EUGENE, Ore. -- It can be tricky to make too many assumptions during fall camp, especially when all the practices happen behind closed doors.
One coach’s thoughts might be to ramp up the attention for a less-prominent guy, someone who has shown flashes but likely won’t get consistent playing time during the season. With the media unable to see anything, it has to go off the coach’s word, so why not give some pub to a guy who won’t get it later?
And other coaches might downplay a younger, less-experienced player. Why put the limelight on him before he even takes one significant snap as a college player? Could that harm his overall development if he gets too big of a head?
But if depth charts are to be believed, then Oregon running back Royce Freeman is in neither of those categories. All fall the freshman was talked up by players and coaches, and on Monday, the Ducks’ depth chart backed that up. He’s listed in a three-way battle for the top running back position for the Ducks, alongside sophomore Thomas Tyner and Byron Marshall.
“We don’t plan on redshirting anybody -- every guy we bring in here we’re preparing to be a starter,” Oregon running back coach Gary Campbell said. “And he came in with that attitude.”
Marshall rushed for 1,000 yards last season. Tyner was right there, improving consistently through the season and finishing with 711 yards.
And Freeman? Well, he rushed for 2,824 yards and 41 touchdowns … but it was against high school competition.
Try searching for Freeman on Google. The first handful of links go to recruiting profiles. The images that pop up of Freeman are him in his red and white Imperial High School (Calif.) Tigers uniform.
Even in the past when the Ducks have had abundant talent in the backfield, they’ve listed it out as a first, second and third string. In 2011, on Oregon’s fall camp depth chart, La’Michael James was listed as the top back, Kenjon Barner was next and De’Anthony Thomas came in third.
And that’s exactly how the season played out. James led the way with 1,805 yards and 18 rushing touchdowns. Barner finished second with 939 yards and 11 rushing touchdowns, and Thomas concluded the season with 595 rushing yards and seven rushing touchdowns.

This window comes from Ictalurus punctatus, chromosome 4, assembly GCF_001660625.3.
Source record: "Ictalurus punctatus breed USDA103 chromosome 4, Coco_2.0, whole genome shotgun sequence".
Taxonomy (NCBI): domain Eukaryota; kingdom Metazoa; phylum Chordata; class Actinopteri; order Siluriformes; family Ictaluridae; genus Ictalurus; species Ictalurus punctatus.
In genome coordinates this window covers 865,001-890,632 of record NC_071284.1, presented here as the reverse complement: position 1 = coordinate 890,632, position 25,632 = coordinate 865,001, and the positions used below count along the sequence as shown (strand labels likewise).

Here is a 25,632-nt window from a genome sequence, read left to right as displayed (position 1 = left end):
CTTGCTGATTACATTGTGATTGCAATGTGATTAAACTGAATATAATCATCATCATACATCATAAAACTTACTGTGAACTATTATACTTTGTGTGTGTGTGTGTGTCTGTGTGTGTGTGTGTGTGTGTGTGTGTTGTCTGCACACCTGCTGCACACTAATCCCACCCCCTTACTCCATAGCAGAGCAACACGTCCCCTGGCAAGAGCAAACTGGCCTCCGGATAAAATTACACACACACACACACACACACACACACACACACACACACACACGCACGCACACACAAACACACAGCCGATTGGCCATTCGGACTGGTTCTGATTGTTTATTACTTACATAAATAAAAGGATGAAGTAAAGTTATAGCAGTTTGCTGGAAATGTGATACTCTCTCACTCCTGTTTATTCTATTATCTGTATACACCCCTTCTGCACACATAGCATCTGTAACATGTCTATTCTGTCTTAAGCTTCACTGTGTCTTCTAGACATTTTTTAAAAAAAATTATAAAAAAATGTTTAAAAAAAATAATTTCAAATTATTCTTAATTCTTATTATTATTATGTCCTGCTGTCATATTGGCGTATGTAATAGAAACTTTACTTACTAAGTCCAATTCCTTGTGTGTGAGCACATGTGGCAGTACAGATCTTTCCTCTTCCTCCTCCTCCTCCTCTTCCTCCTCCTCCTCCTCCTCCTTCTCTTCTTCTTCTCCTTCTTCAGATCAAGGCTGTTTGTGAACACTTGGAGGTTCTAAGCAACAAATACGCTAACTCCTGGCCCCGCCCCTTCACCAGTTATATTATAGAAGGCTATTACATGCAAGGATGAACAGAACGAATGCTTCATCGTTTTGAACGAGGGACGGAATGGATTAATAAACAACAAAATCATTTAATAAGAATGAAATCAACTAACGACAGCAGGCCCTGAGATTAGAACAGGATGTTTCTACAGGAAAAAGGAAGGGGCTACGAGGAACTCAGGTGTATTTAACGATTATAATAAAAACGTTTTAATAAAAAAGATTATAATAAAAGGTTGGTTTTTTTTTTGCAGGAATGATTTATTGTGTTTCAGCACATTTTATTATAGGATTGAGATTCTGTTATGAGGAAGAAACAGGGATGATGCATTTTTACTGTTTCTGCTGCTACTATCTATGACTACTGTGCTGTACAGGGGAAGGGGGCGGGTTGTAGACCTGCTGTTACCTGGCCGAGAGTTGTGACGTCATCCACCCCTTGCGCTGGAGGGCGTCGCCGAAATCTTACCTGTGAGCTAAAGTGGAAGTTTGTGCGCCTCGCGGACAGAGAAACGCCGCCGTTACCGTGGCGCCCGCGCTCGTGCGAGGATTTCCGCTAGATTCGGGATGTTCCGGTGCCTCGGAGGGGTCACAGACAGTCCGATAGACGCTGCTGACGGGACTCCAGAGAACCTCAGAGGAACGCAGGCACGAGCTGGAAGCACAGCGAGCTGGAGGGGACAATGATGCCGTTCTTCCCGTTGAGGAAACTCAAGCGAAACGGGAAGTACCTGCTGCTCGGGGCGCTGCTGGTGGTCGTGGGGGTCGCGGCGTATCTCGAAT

Last year, Thomas was listed as the first-string back, Marshall was listed as second and Tyner was third. It played out that way as well.
Now, just five days from the Ducks’ season opener against South Dakota, the Ducks have a freshman, sophomore and junior all on an even playing field. The word “or” is acting as the public equalizer of all three.
The one starting Saturday will be the one who’s practicing best and from there on out, game production will weigh more heavily. Campbell said the players can tell who’s making progress and who’s not, so presumably the practices this week are going to be heated for the backs.
He said all three players are pretty similar but that Marshall has the advantage of experience, Tyner has the advantage of speed and Freeman has the advantage of strength.
Put all three of those together and the Ducks would have the best singular running back in the nation by far. Instead, they have a three-headed monster.
Is that a good problem to have?
“It’s a great one,” Campbell said.
The depth chart has backed up the fall talk. Now, it’s the waiting game until Saturday to see if the on-field play backs up the depth chart, and if this freshman -- who has been the talk of the town -- is as good as we’ve heard and seen (on paper).
“We never are sure what we’re going to get with our freshmen until they get here,” Oregon offensive coordinator Scott Frost said. “You can look great in high school but if you don’t come in mature it just takes longer for you to pick it up. … You never know what you’re going to get with freshmen, but you can tell the guys who can do it almost from day one because they come in in-shape with the right attitude and they start learning right away.”
Could Freeman be that guy? Saturday will reveal at least some of the answer.